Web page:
The Frederick Post (Frederick, Maryland) May 12, 1952

*     * Census Records *     *

John Kearnes White, the father, doesn’t every appear to be with the family:

Littleton Travis White - 1900 census - Frederick MD

1900 Federal Census – Frederick, MD

Travis White - 1910 census - Frederick MD

1910 Federal Census – Frederick, MD

In 1920, Mrs. White and Roxanna are still living in Frederick, MD, sans father, and Littleton Travis White is a roomer in Virginia, practicing law.

*     *     *

By 1940, Littleton Travis White was finally married, and to quite the YOUNG lady:

Travis White - 1940 census - El Paso TX

Living in El Paso, Texas, with his mother-in-law, young wife, and baby daughter.

*     *     *     *     *

According to his mother’s obituary, she was a member of the United Daughters of the Confederacy:

Caribel Travis White - Obituary - The Frederick Post MD 30 Apr 1954

The Frederick Post (Frederick, Maryland) Apr 30, 1954

John Kearnes White - The White Rose

Travis’s father appears to have authored a book of poetry. The interesting part is the dedication:

John Kearnes White - to my mother

To My Mother, not My Wife.

HATHI TRUST Digital Library has the book online: THE WHITE ROSE

*     *     *     *     *

Littleton Travis White died in Annapolis, Maryland, while visiting his sister:

Travis White - Obituary - El Paso Herald-Post TX 08 Dec 1973

His death was front page news in the El Paso Herald-Post (El Paso, Texas) Dec 8, 1973

The End

All this for a poem!

Out of a Frederick Window

December 4, 2012

TP Fall Snow SA 1

Image from FrederickNewsPost.com

Out Of A Frederick Window.

Out of a Frederick window — a glimpse of a far off hill
Out of a Frederick window — a vale and a rippling rill;
Out of a Frederick window — a mountain with crown of snow,
And a long, white road through the valley that sweeps like a bowl below;
Out of a Frederick window — the fields of the winter wheat,
And over it all Catcoctin, with the town at its green-girt feet!

Out of a Frederick window — a window that looks to the west,
The beautiful blue hills dreaming the dream of the wintry rest;
Snow-crowned gleaming and splendid, somber when dusk drifts down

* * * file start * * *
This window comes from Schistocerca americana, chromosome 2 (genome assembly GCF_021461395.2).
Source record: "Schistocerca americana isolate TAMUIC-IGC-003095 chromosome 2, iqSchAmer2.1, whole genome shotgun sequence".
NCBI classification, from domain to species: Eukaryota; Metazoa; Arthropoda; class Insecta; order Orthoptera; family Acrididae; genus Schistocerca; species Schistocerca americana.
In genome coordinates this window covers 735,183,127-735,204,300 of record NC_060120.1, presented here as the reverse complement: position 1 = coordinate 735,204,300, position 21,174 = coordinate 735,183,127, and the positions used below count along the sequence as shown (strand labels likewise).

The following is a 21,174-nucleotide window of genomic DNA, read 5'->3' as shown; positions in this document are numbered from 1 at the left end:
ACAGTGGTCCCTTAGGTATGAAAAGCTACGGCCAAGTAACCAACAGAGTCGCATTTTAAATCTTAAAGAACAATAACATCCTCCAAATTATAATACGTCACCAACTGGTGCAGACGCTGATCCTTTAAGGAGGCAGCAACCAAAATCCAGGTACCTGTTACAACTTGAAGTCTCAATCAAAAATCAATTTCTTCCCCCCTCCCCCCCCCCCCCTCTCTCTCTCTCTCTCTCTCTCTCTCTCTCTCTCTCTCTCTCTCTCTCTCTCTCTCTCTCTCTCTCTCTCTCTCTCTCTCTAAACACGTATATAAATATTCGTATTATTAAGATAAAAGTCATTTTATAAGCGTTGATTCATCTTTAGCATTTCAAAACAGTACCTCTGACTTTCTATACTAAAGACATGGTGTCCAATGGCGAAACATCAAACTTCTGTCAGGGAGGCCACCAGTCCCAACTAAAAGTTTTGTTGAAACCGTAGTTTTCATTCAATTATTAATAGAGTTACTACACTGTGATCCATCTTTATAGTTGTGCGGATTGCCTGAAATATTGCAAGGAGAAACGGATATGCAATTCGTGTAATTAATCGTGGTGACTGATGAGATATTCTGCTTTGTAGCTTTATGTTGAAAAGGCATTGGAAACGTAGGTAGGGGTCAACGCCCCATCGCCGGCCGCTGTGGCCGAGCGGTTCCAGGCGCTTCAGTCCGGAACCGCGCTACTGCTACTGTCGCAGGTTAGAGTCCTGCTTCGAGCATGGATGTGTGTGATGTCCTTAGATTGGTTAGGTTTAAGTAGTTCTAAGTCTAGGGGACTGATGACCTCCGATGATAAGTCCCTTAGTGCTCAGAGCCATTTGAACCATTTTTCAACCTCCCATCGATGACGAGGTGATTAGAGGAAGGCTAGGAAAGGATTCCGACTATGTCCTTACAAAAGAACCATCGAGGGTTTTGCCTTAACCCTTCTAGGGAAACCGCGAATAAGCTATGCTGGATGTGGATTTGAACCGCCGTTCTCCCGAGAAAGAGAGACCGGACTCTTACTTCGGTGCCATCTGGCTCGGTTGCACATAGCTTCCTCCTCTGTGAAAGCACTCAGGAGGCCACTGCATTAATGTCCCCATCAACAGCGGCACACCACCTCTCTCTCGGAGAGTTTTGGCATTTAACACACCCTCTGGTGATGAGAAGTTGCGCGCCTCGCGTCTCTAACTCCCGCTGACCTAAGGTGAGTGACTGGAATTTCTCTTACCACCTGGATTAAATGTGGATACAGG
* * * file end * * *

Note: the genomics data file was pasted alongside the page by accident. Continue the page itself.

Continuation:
And the bells of the twilight echo from the spires of the beautiful town;
Out of a Frederick window — the old pike winding far,
The vales and the bending river, the peaks and the evening star!

Out of a Frederick window — a glimpse of the naked trees,
Braddock upon the summit, and the echo of melodies
When the bees in the summer orchards and the hillside birds set fire
To the heart of the listening dreamers as they sang in a sweetheart choir;
Out of a Frederick window — the meadows of furzo and bloom,
And love in a faded garden with her foot on a silver loom!

Out of a Frederick window — a car climbs over the hill,
The steel wires sing in the valley and cows come down to the rill;
The phantoms of old, sweet faces, the shadows of old friends, glide,
And a great dream breaks into morning with a young heart by my side;
Out of a Frederick window — the valleys, and there they lie,
The peaks of the loved Catoctin in the blue of a wintry sky!

— The Bentztown Bard in The Baltimore Sun.

The News (Frederick, Maryland) Dec 15, 1915

Pork Falls

December 3, 2012

hanging hogs

Image from A Family Farm Album — Frank Sadorus

Pork Falls.

While assisting his son Alfred to butcher a few days ago, George W. Gaver, a well known farmer residing east of Middletown, met a narrow escape from serious injury. Eight hogs which were butchered were hung on a long pole, and after the last one had been placed the pole broke. Mr. Gaver who was standing beneath it was almost caught under the heavy mass as it fell to the ground.

The Frederick Post (Frederick, Maryland) Dec 18, 1915

The Most Beautiful Suffragette

August 27, 2012

Miss Inez Milholland, whose picture is here shown is the daughter of J.E. Milholland, the millionaire pneumatic tube system man. She is now in the Junior class in Vassar and announces her intention of becoming a truant officer so that she may pursue the work of reforming bad boys. Miss Milholland is an athlete of note in the college games, and has had great success in reclaiming bad boys.

Coshocton Daily Times (Coshocton, Ohio) Feb 25, 1908

AWAKENED BY YANKEE GIRL

Miss Inez Milholland, Who Wants to Vote, Roused Oxford and Cambridge.

After trying with vigor, but in vain, to  convince the authorities of Oxford and Cambridge universities in England that she should be permitted to study law at one of the two venerable institutions Miss Inez Milholland of New York sailed for America to try her persuasive powers at Harvard.

Miss Milholland has won fame as a young leader of the suffragists. She was recently graduated from Vassar, where she conducted a vigorous campaign in favor of women’s votes.

She is the daughter of John E. Milholland of New York and London, and a background of wealth has not lessened her charm. Her bronze hair, large blue eyes and well modeled features make her a classic type.

At Vassar Miss Milholland kept President Taylor on the rack, inciting miniature equal rights resolutions among the students. When the suffragists of the state journeyed to the capitol at Albany for their annual hearing on woman and the vote the president peremptorily forbade Miss Milholland to accompany them, fearing her presence would accentuate the rumor that the college was a center of the woman’s rights campaign.